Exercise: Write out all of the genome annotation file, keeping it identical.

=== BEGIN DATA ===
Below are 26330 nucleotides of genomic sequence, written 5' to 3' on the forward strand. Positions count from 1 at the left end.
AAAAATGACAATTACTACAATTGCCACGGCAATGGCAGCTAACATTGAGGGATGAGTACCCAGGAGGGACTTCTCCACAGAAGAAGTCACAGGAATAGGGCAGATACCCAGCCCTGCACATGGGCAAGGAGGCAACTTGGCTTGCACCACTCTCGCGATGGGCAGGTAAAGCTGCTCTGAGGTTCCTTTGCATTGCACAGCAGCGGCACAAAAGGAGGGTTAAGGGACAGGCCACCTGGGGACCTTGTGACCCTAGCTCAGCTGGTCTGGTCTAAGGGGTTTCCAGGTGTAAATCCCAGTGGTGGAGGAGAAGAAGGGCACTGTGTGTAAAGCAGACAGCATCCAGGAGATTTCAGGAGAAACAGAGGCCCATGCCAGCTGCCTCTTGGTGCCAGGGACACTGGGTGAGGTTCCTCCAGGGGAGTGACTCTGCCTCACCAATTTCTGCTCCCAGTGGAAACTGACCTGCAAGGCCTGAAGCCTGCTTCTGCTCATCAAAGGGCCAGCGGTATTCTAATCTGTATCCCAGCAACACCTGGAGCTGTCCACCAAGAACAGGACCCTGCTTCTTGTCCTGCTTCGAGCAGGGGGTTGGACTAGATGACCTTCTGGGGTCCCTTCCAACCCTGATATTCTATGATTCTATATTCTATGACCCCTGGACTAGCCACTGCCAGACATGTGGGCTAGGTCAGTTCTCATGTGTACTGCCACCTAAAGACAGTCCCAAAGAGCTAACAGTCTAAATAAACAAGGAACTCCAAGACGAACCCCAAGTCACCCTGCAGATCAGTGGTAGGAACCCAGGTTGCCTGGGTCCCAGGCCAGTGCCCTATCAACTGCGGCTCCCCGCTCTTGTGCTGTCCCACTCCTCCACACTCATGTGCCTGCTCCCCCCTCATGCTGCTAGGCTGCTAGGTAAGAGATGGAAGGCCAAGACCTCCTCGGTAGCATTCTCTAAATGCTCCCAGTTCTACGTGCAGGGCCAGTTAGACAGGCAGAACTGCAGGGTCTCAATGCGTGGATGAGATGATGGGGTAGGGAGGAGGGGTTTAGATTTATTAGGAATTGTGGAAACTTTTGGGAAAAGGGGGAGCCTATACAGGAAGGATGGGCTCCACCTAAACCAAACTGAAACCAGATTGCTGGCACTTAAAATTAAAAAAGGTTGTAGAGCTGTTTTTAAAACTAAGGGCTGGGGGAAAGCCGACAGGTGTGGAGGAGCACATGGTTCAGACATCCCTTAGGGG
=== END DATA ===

Below are 26330 nucleotides of genomic sequence, written 5' to 3' on the forward strand. Positions count from 1 at the left end.
AAAAATGACAATTACTACAATTGCCACGGCAATGGCAGCTAACATTGAGGGATGAGTACCCAGGAGGGACTTCTCCACAGAAGAAGTCACAGGAATAGGGCAGATACCCAGCCCTGCACATGGGCAAGGAGGCAACTTGGCTTGCACCACTCTCGCGATGGGCAGGTAAAGCTGCTCTGAGGTTCCTTTGCATTGCACAGCAGCGGCACAAAAGGAGGGTTAAGGGACAGGCCACCTGGGGACCTTGTGACCCTAGCTCAGCTGGTCTGGTCTAAGGGGTTTCCAGGTGTAAATCCCAGTGGTGGAGGAGAAGAAGGGCACTGTGTGTAAAGCAGACAGCATCCAGGAGATTTCAGGAGAAACAGAGGCCCATGCCAGCTGCCTCTTGGTGCCAGGGACACTGGGTGAGGTTCCTCCAGGGGAGTGACTCTGCCTCACCAATTTCTGCTCCCAGTGGAAACTGACCTGCAAGGCCTGAAGCCTGCTTCTGCTCATCAAAGGGCCAGCGGTATTCTAATCTGTATCCCAGCAACACCTGGAGCTGTCCACCAAGAACAGGACCCTGCTTCTTGTCCTGCTTCGAGCAGGGGGTTGGACTAGATGACCTTCTGGGGTCCCTTCCAACCCTGATATTCTATGATTCTATATTCTATGACCCCTGGACTAGCCACTGCCAGACATGTGGGCTAGGTCAGTTCTCATGTGTACTGCCACCTAAAGACAGTCCCAAAGAGCTAACAGTCTAAATAAACAAGGAACTCCAAGACGAACCCCAAGTCACCCTGCAGATCAGTGGTAGGAACCCAGGTTGCCTGGGTCCCAGGCCAGTGCCCTATCAACTGCGGCTCCCCGCTCTTGTGCTGTCCCACTCCTCCACACTCATGTGCCTGCTCCCCCCTCATGCTGCTAGGCTGCTAGGTAAGAGATGGAAGGCCAAGACCTCCTCGGTAGCATTCTCTAAATGCTCCCAGTTCTACGTGCAGGGCCAGTTAGACAGGCAGAACTGCAGGGTCTCAATGCGTGGATGAGATGATGGGGTAGGGAGGAGGGGTTTAGATTTATTAGGAATTGTGGAAACTTTTGGGAAAAGGGGGAGCCTATACAGGAAGGATGGGCTCCACCTAAACCAAACTGAAACCAGATTGCTGGCACTTAAAATTAAAAAAGGTTGTAGAGCTGTTTTTAAAACTAAGGGCTGGGGGAAAGCCGACAGGTGTGGAGGAGCACATGGTTCAGACATCCCTTAGGGG